In addition to the behavioural changes observed during the period of parental care, alterations in mucus composition occurred. IgM, a component of the vertebrate adaptive immune system, has been previously found in the mucus of a range of fish species (Ingram, 1980; Hatten et al., 2001; Shephard, 1994). This study demonstrated its presence within the mucus of both breeding and non-breeding discus fish. Interestingly, IgM levels were elevated in the mucus of breeding fish once eggs were laid, and the increase in mucus IgM levels remained until W4. This suggests that the process is endogenously controlled rather than being due to IgM leakage following epidermal damage caused by young during feeding. The mechanism that reduces parental mucus IgM levels during W4 could be endogenously controlled via a similar suite of hormones to those that initiate the change in parental behaviour observed in W3, although it could also be initiated via a reduction in offspring bite rate. The parental production of IgM within mucus appears to be cyclical, similar to the passive provision of immunity seen in mammals during lactation, when antibodies are provided to offspring until they are able to develop their own adaptive response (Adamski and Demmer, 2000; Klobasa et al., 1987). Although it is not yet known how long it takes for the development of a functional adaptive immune system in young discus fish, the drop in parental mucus IgM by W4 may indicate that this is a period when the young can begin to produce their own adaptive immune response. This is in agreement with studies of other fish, for example in zebrafish Danio rerio, where it takes 4 to 6 weeks for the adaptive immune system to become functional (Lam et al., 2004). The composition of parental mucus has also been reported by Chong et al., who identified a C-type lectin in the mucus of breeding discus that is absent in non-breeding individuals (Chong et al., 2005). Lectins are responsible for activating the complement system after recognising pathogenic microorganisms (Russell and Lumsden, 2005). Although their functional properties within parental mucus are yet to be elucidated, they may well be transferred to offspring, offering another form of pathogenic protection.
IgM concentrations in the mucus of wild-breeding discus fish were greater than those found in aquarium-bred breeders. This suggests that parentally provided immunity may be especially important in wild discus fish, possibly owing to differences in their respective environments. Unlike a controlled aquarium environment, the Amazon contains a wide spectrum of pathogens that could pose risks to developing young. Group living, as occurs in wild discus (Crampton, 2008), might increase the probability of newly hatched offspring coming into contact with pathogens (Hughes et al., 2002; Poulin, 1999). Interestingly, IgM concentrations within the mucus of wild non-breeding discus were very similar to those of aquarium-bred breeders. During the sampling of wild non-breeders, it was observed that the vast majority of fish had scars and some epidermal damage; the presence of high levels of mucosal IgM may help facilitate the prevention of bacterial colonisation at sites of epidermal damage.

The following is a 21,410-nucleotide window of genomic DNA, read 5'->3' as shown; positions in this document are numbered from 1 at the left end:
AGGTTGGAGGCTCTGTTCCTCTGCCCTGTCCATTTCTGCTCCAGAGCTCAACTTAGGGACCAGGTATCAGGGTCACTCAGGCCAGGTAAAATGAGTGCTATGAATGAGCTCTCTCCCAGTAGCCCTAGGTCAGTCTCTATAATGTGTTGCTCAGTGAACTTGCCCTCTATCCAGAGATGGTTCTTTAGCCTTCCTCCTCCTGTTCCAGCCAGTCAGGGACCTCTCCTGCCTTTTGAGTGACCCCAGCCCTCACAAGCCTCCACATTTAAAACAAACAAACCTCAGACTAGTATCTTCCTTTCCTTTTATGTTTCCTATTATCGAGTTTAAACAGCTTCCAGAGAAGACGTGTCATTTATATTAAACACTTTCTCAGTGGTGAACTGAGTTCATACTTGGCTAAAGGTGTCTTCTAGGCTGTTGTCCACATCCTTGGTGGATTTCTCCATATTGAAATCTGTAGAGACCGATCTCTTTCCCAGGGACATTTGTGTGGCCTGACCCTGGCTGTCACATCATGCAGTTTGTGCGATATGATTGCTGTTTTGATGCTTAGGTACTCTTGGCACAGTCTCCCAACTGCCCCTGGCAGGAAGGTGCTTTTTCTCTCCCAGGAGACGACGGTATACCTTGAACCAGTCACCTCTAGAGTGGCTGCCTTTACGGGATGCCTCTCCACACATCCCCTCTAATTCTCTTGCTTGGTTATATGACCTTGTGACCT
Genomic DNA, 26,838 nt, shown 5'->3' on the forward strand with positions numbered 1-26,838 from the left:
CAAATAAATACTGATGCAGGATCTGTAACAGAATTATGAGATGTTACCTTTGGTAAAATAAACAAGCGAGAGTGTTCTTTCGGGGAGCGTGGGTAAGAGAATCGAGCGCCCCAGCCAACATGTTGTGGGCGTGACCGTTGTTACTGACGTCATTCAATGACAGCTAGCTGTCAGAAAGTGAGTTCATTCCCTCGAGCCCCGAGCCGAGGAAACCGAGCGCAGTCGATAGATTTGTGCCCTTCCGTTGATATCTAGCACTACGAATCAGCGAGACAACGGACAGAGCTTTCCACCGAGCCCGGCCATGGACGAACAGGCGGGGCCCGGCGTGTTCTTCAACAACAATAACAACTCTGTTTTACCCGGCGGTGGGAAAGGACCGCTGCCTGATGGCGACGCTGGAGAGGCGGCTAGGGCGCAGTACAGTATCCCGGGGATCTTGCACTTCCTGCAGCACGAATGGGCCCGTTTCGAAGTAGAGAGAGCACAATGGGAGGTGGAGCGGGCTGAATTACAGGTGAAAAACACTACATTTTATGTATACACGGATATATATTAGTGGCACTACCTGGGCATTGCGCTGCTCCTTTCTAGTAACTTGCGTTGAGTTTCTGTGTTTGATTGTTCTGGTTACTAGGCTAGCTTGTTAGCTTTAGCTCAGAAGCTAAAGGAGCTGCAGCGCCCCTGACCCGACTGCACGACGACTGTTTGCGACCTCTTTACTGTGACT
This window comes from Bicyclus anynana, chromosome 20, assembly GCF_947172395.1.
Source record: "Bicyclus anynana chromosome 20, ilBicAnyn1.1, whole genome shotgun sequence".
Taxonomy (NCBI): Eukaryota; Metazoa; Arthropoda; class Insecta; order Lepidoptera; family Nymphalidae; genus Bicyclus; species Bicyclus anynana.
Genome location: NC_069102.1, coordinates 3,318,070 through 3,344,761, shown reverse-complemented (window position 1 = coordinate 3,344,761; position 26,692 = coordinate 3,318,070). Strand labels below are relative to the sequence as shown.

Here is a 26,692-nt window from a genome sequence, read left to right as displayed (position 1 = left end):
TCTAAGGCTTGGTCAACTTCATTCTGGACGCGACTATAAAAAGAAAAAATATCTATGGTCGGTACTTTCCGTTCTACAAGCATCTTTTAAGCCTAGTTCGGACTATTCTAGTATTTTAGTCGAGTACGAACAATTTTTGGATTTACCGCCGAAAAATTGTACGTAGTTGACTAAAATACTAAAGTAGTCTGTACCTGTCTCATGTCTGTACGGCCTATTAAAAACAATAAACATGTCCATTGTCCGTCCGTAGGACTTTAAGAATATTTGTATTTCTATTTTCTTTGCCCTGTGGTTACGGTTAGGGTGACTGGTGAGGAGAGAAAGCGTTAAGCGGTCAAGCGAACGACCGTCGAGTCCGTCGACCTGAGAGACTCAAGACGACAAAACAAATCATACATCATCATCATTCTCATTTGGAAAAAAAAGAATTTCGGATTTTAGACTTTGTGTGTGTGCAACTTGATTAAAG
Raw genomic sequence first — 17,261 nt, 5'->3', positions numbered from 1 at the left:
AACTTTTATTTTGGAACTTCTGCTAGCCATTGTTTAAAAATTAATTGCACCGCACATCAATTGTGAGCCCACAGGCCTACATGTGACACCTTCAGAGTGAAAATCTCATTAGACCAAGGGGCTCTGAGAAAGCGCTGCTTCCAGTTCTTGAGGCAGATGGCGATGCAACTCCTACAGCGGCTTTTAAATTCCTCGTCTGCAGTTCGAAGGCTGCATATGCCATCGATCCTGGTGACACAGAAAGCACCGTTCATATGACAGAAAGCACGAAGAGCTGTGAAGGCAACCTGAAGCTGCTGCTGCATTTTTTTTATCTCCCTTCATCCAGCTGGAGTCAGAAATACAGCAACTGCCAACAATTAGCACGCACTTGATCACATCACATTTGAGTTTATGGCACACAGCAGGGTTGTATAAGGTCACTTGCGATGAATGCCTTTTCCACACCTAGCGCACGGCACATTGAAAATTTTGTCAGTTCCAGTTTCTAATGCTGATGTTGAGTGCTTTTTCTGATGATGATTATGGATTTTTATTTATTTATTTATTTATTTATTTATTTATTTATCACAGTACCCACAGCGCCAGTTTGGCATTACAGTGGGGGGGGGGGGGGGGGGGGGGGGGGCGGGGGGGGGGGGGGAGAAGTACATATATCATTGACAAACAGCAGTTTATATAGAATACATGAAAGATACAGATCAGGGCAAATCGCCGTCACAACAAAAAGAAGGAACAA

Parental mucus at the time points W1, E and H had significantly higher levels of total protein than at W2 and W3. The drop in total protein at W2 and W3 may be due to the increased feeding rate of offspring. By this point, young were considerably larger and had much higher bite rates than young at W1. If the elevated feeding rates were greater than the rate of parental mucus production, this would result in a drop in total protein. Parental mucus generally had higher concentrations of total protein than the mucus of non-breeders. The elevation of total protein is probably due to the elevated levels of IgM and, possibly, other factors, such as hormones similar to those found in the mucus of the midas cichlid (Schutz and Barlow, 1997). The mechanism behind the elevation of total protein during the egg stage, in preparation for offspring feeding, is likely to be similar to the mechanism behind IgM elevation involving some kind of hormonal regulation. Prolactin, a hormone known to increase mucus production and initiate parental care behaviour in discus fish (Blum and Fielder, 1965), was found to be elevated in the skin of discus parents during the period of parental care (Khong et al., 2009). This may be one of several hormones involved in the initiation of both the behavioural and physiological response to parental care observed after eggs are laid. Of all the fish sampled, total protein was lowest in wild non-breeders. These lower levels of protein could be due to the differences in selection pressures between the aquarium and wild environment. An irregular food supply (a property of most wild environments) and the need to conserve energy could favour energetically efficient individuals in terms of their mucus production. In an aquarium environment, where fish are generally fed to satiation, non-breeding fish may afford higher mucus protein concentrations than their wild counterparts.